Ericka Huggins

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ericka Huggins in 2011

Ericka Huggins (née Jenkins; born January 5, 1948) is an American activist, writer, and educator. She is a former leading member of the Black Panther Party (BPP).


Interview with Mother Jones (2016)[edit]

  • Everything draws on the things that came before. The Black Panther Party drew on the civil rights movement. All of the organizations in the ’60s and ’70s and ’80s—the Young Lords, the Brown Berets, the Black Berets, the American Indian Movement, the Gay Liberation Front, the anti-war movement—drew on movements before them. In particular, the courage of the women in these movements is a legacy that the Movement for Black Lives draws on. I stand on their shoulders, and Alicia Garza, and Patrisse Cullors, and Opal Tometi [the founders of the Black Lives Matter national network and creators of the hashtag], stand on theirs as well. The term Black Lives Matter is new. But there isn’t anything new about what is being requested of black people, of people of color, of white people. There is work that all of us must do, and because of social media we are more aware of it. That is the impact of Black Lives Matter. I’m particularly inspired that the people leading the movement are women—LGBT women.
    • "How would you say today’s Black Lives Matter movement draws on the Panthers’ influence?"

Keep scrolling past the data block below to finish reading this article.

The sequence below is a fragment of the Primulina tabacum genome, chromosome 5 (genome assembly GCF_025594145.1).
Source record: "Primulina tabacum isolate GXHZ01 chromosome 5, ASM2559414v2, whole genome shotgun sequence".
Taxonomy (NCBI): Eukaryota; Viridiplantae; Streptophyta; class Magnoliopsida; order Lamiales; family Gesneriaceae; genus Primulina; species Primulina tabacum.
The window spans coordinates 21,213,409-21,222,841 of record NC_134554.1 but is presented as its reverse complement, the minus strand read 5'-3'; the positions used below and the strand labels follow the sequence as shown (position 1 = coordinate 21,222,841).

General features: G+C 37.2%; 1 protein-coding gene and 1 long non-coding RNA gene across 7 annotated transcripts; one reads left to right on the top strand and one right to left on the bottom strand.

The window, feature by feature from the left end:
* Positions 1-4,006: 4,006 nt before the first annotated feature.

• That’s a loaded question. I don’t know that I could say the Black Panther Party is more progressive, for instance, than Fredrick Douglass. Or that Martin Luther King was more progressive than Malcolm X. Or that Malcolm X is more progressive than Marcus Garvey. A movement brings together all kinds of peoples with differing perspectives, but the same goal. If you compare the Ten Point Program of the Black Panther Party to the platform of the Movement for Black Lives, you’ll see similar language. It isn’t that anybody copied the language. Anyone who has an open heart can see the violence of, for instance, the police today, the so-called correctional system today. Anyone with compassion will come to the same conclusion—that it has to stop. And the it that has to stop is racialized thinking, racist behavior, violent means to control people. Our response to that violence is sourced in love. So I don’t know about more progressive—everything has its purpose in its time.
    • Would you say today’s movement is more progressive on that measure than the Black Panther Party used to be?
  • I didn’t stop living when the Black Panther Party ended in 1982.
  • I was raised in DC and my mother was raised in the South. People protecting themselves against police violence—against Klan violence—against white council violence, was very common. Even clergy went to church with guns. Everyone has a right to defend themselves. What I hope this country will eventually do is not allow guns to be in the hands of persons who should not have them. But I don’t feel that there’s anything wrong with a person defending themselves against an attack. How do I feel about police violence? My heart is broken by it. I don’t have a political stance, because the word “politics”—when you look it up—means something that is debatable. And there’s nothing to debate. I met Tamir Rice’s mother and about 20 mothers who gathered in Oakland to share their stories. They cited being inspired by others who’ve come before them about how to reduce the unbearable pain of losing their sons or daughters. It never goes away. I think that police re-training and education is paramount. We want to abolish punitive law enforcement just like we want to abolish prisons. But there are people in prisons that we need to think about. And there are police officers on the street that we need to think about.
    • "I’m curious where you think we stand today in terms of black people’s relationship with guns?"